Yesterday I observed that everyone went into their first kirikaeshi in a rush. As I mentioned to you all, this had the effect of ruining your kirikaeshi and possibly putting you in a negative frame of mind for the rest of training. Cuts and footwork were not synchronised, cuts were off target and generally the effect was that everyone's kirikaeshi looked terrible and left them feeling like their kendo was also terrible. This can be easily avoided.

It is important to start slowly, even if others around you are rushing.

When you are only training once a week (or less!), it is very important to get the basic movements correct before you attempt to do them fast, each and every time you start training. If you are training three times a week or more then you can start each training at full speed. But less than twice a week and you need to re-learn the movements briefly at the beginning of each training. By the end you will be back "up to speed", but at the beginning you will often be rusty.

In the beginning, do your cuts, and especially kirikaeshi, as slowly as you need to, in order that each and every cut lands on target and your whole body is moving in unison. This takes conscious effort, especially if others around you are going quickly. You will need to force yourself to slow down.

Slow versus sluggish
Going slowly on purpose is different to feeling sluggish. Sluggishness is when your mind wants to move quickly but your body doesn't seem to be responding.

Moving slowly, on the other hand, is when your intention is to move slowly. This is a good way of warming up a sluggish body. Don't try and go fast, but allow your body time to respond.

Slow versus fast technique
Sometimes we feel good in our bodies, and yet our technique seems to be worse than normal. This is also when starting slowly can help. The phrase Shingitaiitchi (心技体一致) means "mind, technique and body as one". So it means getting the technique, the energy in your body and your intention all to match up. If any one of those things is lacking, if one is racing ahead of the other two, then nothing will work. After you have integrated the three aspects together you will be able to speed up your overall movement.

Practice at home
If you practice at home, you improve the rate at which you develop skills at training. Even though you have no training partner, doing suburi or even just footwork drills can help enormously. Then when you are back in the dojo, things will flow much better for you.

Perfect practice makes perfect
It's true. Don't practice mediocre technique. It just means you are training to become mediocre. Make sure when you are doing things over and over that they are the best you know how to do. Even if you are not sure what's wrong, you should ask if you feel like your technique is not working as it should. Check yourself regularly. Imitate the people whose kendo you admire. Aim for the ultimate swordsmanship. That's the way to develop your kendo.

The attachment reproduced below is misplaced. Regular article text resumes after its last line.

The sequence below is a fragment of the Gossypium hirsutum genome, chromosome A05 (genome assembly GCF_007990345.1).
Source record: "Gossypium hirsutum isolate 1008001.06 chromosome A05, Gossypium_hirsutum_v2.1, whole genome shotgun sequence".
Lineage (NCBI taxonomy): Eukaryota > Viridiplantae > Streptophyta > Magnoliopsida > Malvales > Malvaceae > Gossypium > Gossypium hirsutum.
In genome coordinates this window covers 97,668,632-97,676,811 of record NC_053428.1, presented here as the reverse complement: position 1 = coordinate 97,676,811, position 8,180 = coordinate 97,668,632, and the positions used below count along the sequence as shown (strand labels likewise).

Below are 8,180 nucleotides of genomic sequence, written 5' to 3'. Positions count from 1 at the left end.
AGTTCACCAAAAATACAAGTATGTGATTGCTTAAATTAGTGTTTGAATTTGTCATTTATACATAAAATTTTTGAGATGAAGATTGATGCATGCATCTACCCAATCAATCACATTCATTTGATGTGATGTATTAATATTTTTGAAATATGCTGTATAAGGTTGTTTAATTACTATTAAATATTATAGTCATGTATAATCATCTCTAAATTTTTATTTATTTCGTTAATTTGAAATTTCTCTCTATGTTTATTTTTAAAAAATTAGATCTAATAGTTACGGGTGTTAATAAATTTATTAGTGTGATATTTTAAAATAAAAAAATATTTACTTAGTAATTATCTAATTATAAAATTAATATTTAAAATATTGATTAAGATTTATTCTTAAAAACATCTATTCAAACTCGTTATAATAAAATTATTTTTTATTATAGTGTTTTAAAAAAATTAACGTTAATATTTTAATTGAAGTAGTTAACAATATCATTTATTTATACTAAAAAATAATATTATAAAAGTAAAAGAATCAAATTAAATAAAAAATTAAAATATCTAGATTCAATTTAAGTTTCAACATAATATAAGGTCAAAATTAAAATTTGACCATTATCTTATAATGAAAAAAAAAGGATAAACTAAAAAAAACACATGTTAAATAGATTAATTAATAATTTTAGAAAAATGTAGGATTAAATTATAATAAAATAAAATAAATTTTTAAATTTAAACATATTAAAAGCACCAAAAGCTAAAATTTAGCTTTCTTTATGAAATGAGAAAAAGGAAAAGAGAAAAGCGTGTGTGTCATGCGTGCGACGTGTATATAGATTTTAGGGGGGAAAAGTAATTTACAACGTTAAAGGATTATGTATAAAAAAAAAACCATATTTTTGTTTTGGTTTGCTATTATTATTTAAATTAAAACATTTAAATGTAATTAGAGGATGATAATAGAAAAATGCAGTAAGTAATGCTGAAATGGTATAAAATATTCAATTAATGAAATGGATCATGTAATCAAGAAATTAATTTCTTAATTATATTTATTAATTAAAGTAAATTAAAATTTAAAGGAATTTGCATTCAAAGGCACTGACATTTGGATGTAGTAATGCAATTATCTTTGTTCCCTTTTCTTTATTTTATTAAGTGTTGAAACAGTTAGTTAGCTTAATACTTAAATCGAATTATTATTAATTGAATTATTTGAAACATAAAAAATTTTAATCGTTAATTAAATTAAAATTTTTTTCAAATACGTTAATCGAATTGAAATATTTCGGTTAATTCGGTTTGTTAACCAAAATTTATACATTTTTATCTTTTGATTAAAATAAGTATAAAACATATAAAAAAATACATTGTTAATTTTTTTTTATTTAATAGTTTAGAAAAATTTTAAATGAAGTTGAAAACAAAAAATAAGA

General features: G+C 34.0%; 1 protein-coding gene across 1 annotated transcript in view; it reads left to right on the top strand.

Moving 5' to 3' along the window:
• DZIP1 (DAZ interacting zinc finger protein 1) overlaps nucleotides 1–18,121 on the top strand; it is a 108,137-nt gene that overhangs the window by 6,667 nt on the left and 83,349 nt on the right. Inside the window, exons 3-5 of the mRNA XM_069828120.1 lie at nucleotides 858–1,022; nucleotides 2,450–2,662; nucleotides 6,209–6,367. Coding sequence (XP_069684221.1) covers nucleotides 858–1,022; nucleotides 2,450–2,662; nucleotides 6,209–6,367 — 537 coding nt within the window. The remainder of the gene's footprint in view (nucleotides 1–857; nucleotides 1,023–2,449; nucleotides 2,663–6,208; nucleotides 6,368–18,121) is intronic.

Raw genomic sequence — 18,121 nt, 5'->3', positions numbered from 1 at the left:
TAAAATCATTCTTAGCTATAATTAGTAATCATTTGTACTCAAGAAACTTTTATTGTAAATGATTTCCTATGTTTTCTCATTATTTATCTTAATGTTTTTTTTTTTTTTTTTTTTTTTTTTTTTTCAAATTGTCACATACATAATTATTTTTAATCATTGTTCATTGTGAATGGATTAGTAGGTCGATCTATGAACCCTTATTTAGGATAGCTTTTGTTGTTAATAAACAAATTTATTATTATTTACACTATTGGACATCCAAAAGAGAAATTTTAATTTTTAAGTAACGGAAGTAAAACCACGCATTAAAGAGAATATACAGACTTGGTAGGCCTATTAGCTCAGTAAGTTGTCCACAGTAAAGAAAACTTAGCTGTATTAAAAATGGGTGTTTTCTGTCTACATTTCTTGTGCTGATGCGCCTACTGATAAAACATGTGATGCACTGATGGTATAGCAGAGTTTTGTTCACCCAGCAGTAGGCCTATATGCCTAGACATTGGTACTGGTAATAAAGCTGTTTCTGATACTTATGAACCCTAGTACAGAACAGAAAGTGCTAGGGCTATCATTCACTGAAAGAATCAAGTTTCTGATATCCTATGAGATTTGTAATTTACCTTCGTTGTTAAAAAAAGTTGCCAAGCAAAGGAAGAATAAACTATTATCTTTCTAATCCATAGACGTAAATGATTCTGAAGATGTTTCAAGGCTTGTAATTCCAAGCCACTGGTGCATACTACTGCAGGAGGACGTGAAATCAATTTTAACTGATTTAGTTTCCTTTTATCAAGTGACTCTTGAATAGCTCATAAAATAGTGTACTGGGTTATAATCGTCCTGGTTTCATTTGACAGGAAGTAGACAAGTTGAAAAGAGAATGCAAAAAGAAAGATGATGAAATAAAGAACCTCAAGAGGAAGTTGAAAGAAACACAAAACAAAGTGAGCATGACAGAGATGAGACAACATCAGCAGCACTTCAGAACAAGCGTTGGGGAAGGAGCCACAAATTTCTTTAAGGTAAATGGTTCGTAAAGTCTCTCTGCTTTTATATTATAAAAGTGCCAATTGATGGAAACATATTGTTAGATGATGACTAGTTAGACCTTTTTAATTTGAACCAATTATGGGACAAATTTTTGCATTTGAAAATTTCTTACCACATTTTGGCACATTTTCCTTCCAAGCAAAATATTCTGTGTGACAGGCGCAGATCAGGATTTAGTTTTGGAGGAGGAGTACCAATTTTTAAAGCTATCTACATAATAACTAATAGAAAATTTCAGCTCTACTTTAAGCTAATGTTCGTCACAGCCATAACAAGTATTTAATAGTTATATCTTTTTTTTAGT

Thursday, August 18, 2011

Kendo and geometry: are we robots?

A geometrical explanation of arc from Wikipedia

I've mentioned this before at training and it may be difficult to grasp at first hearing, so I'll explain it here again for those curious.

The body doesn't like geometry

Most martial arts popular today are unarmed arts. They focus on one fighter using their body against an opponent to gain advantage. This means that it is two human bodies clashing. The human body is an organic, flexible thing, with precise ways it can move and precise ways it can't move. Understanding the difference is very important in arts like Aikido, Judo, Jujutsu and so on. Throws and locks involve one fighter wrapping (part of) their body around the opponent to unbalance or subdue.

In short, there are no absolutely straight lines. Unarmed fighters might talk about the "line of attack" but this is an abstract or imaginary concept like chushin. It is never a completely straight line. The human body doesn't ever fit a completely straight line.

Kendo, of course, is different.

We still have our bodies, which are human and flexible and hate straight lines. But we have our sword, which is perfectly straight, and this is where all the difficulty in kendo begins.

The geometry of kendo

For any attack to function properly in kendo, we have to move the sword according to its nature, not ours. We must think in terms of geometry, in lines, planes and arcs. This applies to both shinai, which is straight when seen from any angle, as well as bokuto and Nihonto (real sword), which are curved in side view but straight when seen from the top or bottom.